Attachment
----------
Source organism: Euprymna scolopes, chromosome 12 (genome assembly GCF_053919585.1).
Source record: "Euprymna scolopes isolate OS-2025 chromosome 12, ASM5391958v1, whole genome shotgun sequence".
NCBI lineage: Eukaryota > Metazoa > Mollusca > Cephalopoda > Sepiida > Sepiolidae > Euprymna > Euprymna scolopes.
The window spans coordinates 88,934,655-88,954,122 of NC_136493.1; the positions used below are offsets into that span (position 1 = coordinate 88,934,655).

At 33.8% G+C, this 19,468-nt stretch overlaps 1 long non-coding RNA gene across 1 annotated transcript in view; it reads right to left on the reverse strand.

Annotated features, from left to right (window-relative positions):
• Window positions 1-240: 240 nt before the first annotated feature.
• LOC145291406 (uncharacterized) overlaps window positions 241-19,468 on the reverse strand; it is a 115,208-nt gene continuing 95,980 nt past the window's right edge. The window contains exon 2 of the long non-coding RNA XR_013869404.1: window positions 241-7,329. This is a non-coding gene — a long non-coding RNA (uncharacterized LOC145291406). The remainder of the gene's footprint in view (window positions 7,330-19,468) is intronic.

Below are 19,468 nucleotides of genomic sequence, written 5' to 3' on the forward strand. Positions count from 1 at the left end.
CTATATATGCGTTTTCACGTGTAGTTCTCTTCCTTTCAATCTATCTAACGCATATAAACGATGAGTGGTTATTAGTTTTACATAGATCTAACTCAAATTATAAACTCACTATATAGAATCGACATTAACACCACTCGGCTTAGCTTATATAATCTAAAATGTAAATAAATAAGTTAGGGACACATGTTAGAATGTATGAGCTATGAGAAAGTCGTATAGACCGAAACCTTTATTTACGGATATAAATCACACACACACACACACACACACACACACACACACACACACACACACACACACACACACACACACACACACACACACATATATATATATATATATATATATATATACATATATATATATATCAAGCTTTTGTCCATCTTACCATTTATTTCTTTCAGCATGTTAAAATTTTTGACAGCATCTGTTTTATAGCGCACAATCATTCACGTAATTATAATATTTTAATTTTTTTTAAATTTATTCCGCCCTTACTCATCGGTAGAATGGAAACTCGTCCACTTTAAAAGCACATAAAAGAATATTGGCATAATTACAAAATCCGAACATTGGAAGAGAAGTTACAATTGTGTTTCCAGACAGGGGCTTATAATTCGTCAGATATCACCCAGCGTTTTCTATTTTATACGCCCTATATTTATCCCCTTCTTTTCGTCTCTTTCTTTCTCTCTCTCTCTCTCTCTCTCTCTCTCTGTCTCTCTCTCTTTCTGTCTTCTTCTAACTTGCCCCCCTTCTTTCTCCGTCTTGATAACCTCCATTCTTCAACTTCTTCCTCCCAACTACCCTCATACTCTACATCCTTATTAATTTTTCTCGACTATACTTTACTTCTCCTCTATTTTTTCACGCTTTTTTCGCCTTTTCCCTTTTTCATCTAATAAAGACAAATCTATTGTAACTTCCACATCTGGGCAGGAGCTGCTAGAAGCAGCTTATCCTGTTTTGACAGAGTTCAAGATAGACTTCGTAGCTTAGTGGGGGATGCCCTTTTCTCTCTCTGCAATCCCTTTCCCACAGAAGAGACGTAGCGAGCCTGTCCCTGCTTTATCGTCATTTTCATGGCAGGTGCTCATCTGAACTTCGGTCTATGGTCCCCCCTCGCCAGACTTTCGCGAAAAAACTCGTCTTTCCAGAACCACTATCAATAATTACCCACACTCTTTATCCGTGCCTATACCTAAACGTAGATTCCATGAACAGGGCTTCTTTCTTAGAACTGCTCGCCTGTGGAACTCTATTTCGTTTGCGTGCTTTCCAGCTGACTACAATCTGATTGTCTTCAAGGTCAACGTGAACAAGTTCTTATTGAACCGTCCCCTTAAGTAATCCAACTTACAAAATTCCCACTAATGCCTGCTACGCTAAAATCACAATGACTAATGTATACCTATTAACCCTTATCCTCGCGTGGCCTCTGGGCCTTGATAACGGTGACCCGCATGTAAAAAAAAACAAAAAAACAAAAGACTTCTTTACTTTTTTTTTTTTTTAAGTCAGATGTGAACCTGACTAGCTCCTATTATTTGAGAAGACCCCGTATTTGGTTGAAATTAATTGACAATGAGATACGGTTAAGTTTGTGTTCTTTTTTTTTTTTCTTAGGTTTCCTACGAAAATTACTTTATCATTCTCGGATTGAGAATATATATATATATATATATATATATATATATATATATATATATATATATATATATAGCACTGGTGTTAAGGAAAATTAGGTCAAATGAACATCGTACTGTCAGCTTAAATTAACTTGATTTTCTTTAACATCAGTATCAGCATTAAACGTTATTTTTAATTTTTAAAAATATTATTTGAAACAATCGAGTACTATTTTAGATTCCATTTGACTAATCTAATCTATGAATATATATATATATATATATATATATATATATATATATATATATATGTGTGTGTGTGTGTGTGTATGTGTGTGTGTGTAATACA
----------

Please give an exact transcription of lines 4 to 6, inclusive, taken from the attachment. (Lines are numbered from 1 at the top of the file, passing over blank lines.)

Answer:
The window spans coordinates 88,934,655-88,954,122 of NC_136493.1; the positions used below are offsets into that span (position 1 = coordinate 88,934,655).

At 33.8% G+C, this 19,468-nt stretch overlaps 1 long non-coding RNA gene across 1 annotated transcript in view; it reads right to left on the reverse strand.

Annotated features, from left to right (window-relative positions):